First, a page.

Education experts have given a mixed reaction to news announcing the merging of the Ministry of Education and Ministry of Higher Education.
Educators give cautious welcome to ministry merger
DUBAI // Experts have mixed views on the impending merger of the ministries of education and higher education, raising questions over details that have yet to be finalised.
Dean Hoke, co-principal of Edu Alliance, a consultancy, said the “most significant changes in recent memory” would be positive for the education sector, because it would enhance the Government’s ability to promote and direct lifelong learning.
He said that it would have a positive impact on preparing students for higher education: “The merging of the two offices under one minister will enhance the ability of the Federal Government to promote and direct lifelong learning throughout the UAE. I also believe it will have a positive effect on students’ preparedness for higher education”.
The Government on Tuesday said the consolidated Education Ministry would supervise all levels of learning. It has created a higher council of education and human resources, and an autonomous authority to manage public schools will be set up.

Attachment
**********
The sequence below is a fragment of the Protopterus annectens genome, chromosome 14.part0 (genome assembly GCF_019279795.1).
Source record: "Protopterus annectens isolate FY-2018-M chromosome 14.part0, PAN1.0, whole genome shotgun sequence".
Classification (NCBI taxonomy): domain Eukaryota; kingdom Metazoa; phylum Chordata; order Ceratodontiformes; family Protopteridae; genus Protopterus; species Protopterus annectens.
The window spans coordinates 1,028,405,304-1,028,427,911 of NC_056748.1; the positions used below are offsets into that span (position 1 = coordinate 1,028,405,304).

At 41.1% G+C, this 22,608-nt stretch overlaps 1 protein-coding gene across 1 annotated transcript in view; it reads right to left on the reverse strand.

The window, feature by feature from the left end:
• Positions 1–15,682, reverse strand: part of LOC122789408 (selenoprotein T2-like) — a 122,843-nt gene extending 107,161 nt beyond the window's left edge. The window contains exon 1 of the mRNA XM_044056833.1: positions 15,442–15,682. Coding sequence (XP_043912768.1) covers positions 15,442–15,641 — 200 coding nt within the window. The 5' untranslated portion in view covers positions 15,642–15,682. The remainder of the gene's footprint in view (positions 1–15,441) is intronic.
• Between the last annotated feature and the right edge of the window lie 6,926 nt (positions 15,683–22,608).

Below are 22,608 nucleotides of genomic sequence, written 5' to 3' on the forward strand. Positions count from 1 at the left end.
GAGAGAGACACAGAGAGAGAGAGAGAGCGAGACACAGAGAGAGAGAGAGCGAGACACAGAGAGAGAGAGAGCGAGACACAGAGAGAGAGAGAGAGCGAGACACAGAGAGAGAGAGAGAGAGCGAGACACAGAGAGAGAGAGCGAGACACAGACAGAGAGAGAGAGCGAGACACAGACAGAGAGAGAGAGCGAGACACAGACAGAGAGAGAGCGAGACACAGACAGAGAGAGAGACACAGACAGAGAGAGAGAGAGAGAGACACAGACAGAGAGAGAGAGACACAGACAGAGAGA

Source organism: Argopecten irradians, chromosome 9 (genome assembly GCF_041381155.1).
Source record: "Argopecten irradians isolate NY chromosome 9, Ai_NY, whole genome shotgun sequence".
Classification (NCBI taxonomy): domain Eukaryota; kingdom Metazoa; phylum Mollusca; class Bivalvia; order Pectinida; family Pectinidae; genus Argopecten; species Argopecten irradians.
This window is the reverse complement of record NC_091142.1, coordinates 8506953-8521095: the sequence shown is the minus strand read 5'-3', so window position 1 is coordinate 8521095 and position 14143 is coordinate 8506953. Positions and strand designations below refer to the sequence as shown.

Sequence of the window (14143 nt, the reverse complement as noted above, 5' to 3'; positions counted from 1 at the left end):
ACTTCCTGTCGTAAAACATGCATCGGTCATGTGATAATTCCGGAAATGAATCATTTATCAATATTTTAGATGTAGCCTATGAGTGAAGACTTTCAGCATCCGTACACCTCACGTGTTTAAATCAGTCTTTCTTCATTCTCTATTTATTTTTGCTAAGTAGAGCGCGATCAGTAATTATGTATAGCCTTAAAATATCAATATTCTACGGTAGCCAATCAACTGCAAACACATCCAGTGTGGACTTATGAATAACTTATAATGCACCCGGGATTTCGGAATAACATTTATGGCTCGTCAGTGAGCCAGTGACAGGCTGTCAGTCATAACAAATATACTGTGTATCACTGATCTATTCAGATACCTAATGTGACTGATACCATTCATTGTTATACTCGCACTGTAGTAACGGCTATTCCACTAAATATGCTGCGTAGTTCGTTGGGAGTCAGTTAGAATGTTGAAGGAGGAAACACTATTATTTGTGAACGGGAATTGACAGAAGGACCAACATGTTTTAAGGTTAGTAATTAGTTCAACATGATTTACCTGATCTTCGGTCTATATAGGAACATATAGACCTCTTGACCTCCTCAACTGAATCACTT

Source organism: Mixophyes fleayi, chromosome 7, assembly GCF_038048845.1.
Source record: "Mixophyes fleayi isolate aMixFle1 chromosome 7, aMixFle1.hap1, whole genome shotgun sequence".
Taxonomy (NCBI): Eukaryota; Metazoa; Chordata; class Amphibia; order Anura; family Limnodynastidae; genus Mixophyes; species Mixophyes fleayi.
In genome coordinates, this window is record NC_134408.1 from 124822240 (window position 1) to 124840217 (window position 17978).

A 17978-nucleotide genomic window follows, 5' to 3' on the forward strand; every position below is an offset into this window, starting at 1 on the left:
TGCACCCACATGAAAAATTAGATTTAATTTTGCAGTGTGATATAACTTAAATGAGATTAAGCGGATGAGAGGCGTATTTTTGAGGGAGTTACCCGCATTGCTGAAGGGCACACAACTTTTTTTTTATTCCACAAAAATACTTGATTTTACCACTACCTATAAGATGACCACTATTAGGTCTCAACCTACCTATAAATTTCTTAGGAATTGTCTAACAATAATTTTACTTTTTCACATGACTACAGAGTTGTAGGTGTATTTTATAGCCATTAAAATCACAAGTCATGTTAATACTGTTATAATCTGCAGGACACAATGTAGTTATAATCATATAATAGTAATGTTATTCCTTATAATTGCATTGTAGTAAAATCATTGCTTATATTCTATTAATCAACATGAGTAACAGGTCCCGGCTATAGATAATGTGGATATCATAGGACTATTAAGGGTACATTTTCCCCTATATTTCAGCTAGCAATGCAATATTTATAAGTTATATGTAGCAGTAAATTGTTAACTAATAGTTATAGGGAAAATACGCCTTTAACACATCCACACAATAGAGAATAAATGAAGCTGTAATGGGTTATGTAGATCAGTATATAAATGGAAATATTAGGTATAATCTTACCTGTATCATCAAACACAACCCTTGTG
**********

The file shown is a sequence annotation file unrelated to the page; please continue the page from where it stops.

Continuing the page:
Mr Hoke, however, said questions remained about the ministry’s oversight of the federal universities and other universities and colleges being brought under its control.
“I am hopeful that the new structure will have a positive effect on higher education research and that the Government will commit to new funding, which is critical for the development of the knowledge economy,” he said.
Dr Senthil Nathan, co-principal of Edu Alliance, said the merger, which was first discussed in 2004, could help the Government to be more efficient in making policies. He said administrative duties could be delegated to other agencies.
Last year, Saudi Arabia merged some government ministeries and appointed Dr Azzam Al Dakhil as education minister. It sparked fears among academics over the autonomy of the kingdom’s universities, some of which have top rankings in the region.
Others voiced concern that the merger of the education ministeries might slow down government spending on the sector.
Phil Baty, editor of Times Higher Education, said: “While of course national education systems, from primary to higher education, should be streamlined and integrated as part of a coherent policy, the loss of a dedicated ministry for higher education may raise some concerns.
“So in many countries, higher education has its own dedicated ministry to ensure it has the political attention, and crucially, the funding and support, that it deserves.”
She believes the independent foundation that is to be established to manage public schools which are currently run by the Ministry of Education will add to this complexity.
But Sunny Varkey, chairman of Gems Education, welcomed news of the merger. “The unification of all education ministries will bring alignment, efficiency and innovation to the education sector in the UAE and it is seen as very positive,” he said.